Warm Calling? Who Do You Think You’re Kidding?

During a break in our Cleveland seminar, an owner told me I should change the name of our seminar from Cold Calling for Cowards® to “How to Make Warm Calls”. He stresses to his salespeople to think of their calls as being warm calls and not cold calls to make the process more fun.


Couple of things.

First, the title of the seminar has brought in over 150,000 attendees. Why? The title is emotional. People identify with the feeling.

Second, cold calling isn’t fun. It works. But it isn’t fun. Cold calling sucks and changing the name isn’t going to take the dread out of the process. Just like the rose, cold calling is still cold calling by any other name.

The truth about cold calling? Those who actually do it know what I’m talking about.



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Jury consultant Jo-Ellan Dimitrius (Reading People) has a “personal hardness scale” to help make quick judgments about people. She asks if you’ve ever walked away from meeting someone thinking “What a jerk!” or “What a nice guy.” She said at one end of her scale, it’s “cold” and the other end is “hot”.

Cold people are uncaring, critical, intolerant, unforgiving, harsh, punitive, and self-centered. They’re analytical, scan the facts and make quick decisions. Their motto is “What’s in it for me?”

The hot people are compassionate, generous, fair, sincere, affectionate, gentle, forgiving, family-oriented, and understand human frailty. They give the benefit of the doubt, are patient, and inquisitive. They don’t want to hurt anyone and want to do the right thing.

Dimitrius said that if she can peg someone quickly on this scale, it tells her how they are likely to think and behave and how to communicate with them.

And that’s before you even open your mouth: Princeton psychologist Alex Todorov found that within 1/10 of a second of seeing your facial features, people have already made a judgment about whether or not they are attracted to you, if they can trust you, how competent you are, or even if they will like you as a person.

Yes, There Is a Free Lunch!

The following is an excerpt from Lunch? – 20 Sales Questions I’ve Been Asked Over Lunch. You can get a free PDF copy at www.FootInTheDoor.com to pass on to anyone you like.

One of the biggest complaints by business owners and sales managers is that their people never ask for the order. Having lunch with a couple of business owners in New Brunswick, New Jersey, one complained that there had to be some easy way to get his people to ask for the order.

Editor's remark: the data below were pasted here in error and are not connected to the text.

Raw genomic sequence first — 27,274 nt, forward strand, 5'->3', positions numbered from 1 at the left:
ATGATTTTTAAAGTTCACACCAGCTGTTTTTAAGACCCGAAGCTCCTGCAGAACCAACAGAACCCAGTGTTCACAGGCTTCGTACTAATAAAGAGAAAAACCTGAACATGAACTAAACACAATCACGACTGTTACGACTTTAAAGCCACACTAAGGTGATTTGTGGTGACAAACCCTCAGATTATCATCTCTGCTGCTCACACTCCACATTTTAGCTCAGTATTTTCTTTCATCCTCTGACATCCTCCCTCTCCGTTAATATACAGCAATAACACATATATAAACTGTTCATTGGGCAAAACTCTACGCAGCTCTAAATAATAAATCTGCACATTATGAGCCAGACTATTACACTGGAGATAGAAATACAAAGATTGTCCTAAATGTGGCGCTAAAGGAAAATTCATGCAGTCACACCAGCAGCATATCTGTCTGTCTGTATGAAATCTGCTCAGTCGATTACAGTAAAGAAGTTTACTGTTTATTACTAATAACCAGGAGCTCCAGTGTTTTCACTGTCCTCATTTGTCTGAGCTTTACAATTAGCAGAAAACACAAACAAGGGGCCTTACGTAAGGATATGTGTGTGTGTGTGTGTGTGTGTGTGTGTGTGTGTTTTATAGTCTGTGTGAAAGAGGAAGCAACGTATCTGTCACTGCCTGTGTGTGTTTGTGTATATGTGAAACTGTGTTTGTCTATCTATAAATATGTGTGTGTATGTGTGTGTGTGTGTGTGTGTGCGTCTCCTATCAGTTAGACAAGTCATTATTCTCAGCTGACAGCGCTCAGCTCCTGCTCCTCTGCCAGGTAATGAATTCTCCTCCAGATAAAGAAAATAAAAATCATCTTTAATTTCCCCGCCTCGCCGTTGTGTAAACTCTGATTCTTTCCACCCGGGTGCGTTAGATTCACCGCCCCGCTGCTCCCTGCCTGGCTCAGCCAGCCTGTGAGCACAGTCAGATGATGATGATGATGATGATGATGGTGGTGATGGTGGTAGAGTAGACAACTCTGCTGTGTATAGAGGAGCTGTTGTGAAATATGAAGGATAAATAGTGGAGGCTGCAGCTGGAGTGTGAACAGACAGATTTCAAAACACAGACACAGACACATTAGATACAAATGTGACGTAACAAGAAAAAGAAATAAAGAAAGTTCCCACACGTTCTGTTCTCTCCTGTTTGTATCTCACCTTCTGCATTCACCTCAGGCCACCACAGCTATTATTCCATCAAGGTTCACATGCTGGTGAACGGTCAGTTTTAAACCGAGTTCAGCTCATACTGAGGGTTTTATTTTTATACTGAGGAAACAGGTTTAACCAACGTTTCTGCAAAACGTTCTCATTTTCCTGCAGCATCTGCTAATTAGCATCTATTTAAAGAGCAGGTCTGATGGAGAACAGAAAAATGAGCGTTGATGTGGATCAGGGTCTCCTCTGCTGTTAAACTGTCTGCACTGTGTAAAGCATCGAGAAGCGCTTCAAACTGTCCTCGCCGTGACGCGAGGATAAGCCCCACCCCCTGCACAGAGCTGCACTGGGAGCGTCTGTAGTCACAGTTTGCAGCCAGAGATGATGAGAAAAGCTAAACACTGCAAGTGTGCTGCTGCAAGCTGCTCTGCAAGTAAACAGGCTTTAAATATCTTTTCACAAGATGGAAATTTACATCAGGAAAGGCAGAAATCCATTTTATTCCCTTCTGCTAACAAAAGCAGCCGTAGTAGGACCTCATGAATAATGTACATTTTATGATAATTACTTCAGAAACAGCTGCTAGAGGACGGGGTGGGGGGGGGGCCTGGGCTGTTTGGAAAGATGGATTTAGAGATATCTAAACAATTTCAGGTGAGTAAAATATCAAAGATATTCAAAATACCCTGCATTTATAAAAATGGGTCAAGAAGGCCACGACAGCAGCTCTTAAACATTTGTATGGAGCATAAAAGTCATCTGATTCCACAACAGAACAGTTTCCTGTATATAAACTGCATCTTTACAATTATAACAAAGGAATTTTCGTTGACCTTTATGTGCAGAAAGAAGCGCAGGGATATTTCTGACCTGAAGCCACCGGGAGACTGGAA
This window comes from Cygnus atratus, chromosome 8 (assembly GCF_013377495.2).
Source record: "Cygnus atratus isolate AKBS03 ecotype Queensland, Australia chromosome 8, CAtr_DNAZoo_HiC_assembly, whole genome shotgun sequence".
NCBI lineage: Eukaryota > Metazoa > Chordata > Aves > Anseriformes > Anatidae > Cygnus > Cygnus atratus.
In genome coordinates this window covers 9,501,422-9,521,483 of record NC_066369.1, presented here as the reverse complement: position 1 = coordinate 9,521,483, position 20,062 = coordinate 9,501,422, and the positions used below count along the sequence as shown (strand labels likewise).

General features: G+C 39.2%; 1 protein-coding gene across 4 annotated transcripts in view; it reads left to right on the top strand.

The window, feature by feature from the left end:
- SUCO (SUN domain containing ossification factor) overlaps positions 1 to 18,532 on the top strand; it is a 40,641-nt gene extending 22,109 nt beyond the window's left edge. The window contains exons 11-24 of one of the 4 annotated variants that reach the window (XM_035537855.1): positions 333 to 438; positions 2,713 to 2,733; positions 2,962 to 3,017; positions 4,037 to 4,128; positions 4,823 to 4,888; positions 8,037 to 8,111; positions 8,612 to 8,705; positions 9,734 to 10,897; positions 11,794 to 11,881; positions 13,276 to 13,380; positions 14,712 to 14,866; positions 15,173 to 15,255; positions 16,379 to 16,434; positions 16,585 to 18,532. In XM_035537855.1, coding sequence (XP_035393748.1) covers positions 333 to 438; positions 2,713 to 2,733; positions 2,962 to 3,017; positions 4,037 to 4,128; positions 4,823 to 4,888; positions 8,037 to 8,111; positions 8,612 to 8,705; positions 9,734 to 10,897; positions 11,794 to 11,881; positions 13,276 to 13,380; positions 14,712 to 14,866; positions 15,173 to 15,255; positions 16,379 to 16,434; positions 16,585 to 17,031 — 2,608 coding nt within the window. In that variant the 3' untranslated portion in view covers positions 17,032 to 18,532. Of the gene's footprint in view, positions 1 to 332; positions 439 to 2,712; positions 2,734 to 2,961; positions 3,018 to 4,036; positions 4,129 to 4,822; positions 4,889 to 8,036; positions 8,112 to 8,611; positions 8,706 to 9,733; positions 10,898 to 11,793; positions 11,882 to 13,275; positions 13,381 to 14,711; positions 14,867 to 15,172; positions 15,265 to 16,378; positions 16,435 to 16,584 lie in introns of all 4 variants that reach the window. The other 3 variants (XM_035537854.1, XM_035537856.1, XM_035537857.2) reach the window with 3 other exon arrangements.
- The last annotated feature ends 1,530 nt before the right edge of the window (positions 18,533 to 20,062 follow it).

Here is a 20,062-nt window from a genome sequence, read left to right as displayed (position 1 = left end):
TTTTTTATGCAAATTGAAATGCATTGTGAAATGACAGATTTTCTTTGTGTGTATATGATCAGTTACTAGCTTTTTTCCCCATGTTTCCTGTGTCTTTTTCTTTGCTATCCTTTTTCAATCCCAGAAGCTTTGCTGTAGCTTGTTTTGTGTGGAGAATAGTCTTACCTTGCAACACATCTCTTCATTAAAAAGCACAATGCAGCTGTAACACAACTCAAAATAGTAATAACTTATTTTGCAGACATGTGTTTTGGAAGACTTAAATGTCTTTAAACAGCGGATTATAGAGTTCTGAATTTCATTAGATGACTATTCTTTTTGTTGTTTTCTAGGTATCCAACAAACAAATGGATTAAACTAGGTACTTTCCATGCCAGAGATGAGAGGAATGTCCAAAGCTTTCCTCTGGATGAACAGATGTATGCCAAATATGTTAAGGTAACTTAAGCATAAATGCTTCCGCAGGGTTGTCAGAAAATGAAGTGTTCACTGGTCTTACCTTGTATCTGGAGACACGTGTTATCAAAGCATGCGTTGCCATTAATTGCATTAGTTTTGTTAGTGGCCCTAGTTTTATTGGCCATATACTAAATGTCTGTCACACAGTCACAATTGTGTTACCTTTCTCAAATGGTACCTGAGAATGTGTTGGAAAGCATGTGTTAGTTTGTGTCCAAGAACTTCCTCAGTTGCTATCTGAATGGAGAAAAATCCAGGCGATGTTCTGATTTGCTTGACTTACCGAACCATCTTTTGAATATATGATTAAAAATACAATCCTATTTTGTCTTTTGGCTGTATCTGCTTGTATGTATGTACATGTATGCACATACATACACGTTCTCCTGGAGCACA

There is. I gave him a 3 x 5 card and told him it was his. Make copies and give it to his salespeople and tell them to give it to the prospect just before getting up to leave the customers’ office. Then let me know if their sales didn’t increase.

He reported that not only did his people close more deals, but they had more fun doing it, and the customers always got a laugh out of it. It added to their expense accounts, but he said the new sales and new business was worth every penny.

What did the card say?

Once Upon a Midnight Dreary…

The following is an excerpt from Sales Calls are Auditions – 45 ways to get a callback:

What’s the best way to get customers to pay attention during the presentation?

  1. Tell stories
  2. Give handouts before you start the presentation
  3. Stick strictly with the features, advantages, and benefits package

(1) “In the beginning….” Stories always get people’s interest because they’re forced to pay attention, they’re entertained with the plot, and they’re on the edge of their seats to learn the outcome.

One of the easiest ways to bring a point home is to put it into story form. Tell about one of your other customer’s conflicts and how you rode in on your white horse to save the day with your proposed service or product. People remember stories better than they remember facts and figures. Plus, it’s easier to tell the story to others.

To learn more and to order your book today, visit www.FootInTheDoor.com.

Beware the Silent Buyer

The following excerpt is from Cast in Stone – 45 sales fundamentals that should never be tampered with:

Following up on a salesperson’s presentation (she lost the sale) I asked the prospect why he didn’t buy. Was it price? Competition? Were his needs not filled?

No, no, and no.

He said the salesperson was the problem. She talked too much and every time he tried to bring up a point, she dismissed it as if it was unimportant and continued on with her presentation. He said that he finally just kept his mouth shut, didn’t ask any questions, didn’t offer any comments, and didn’t throw out any objections. He just silently wished she would leave.

When she got back to the office she commented she thought the presentation went well and the customer “didn’t have a single objection.” She was pleased. Until she found out a week later she lost the deal.

Silence may be golden, but it doesn’t mean they’re buying.

To learn more and to order your book today, visit www.FootInTheDoor.com.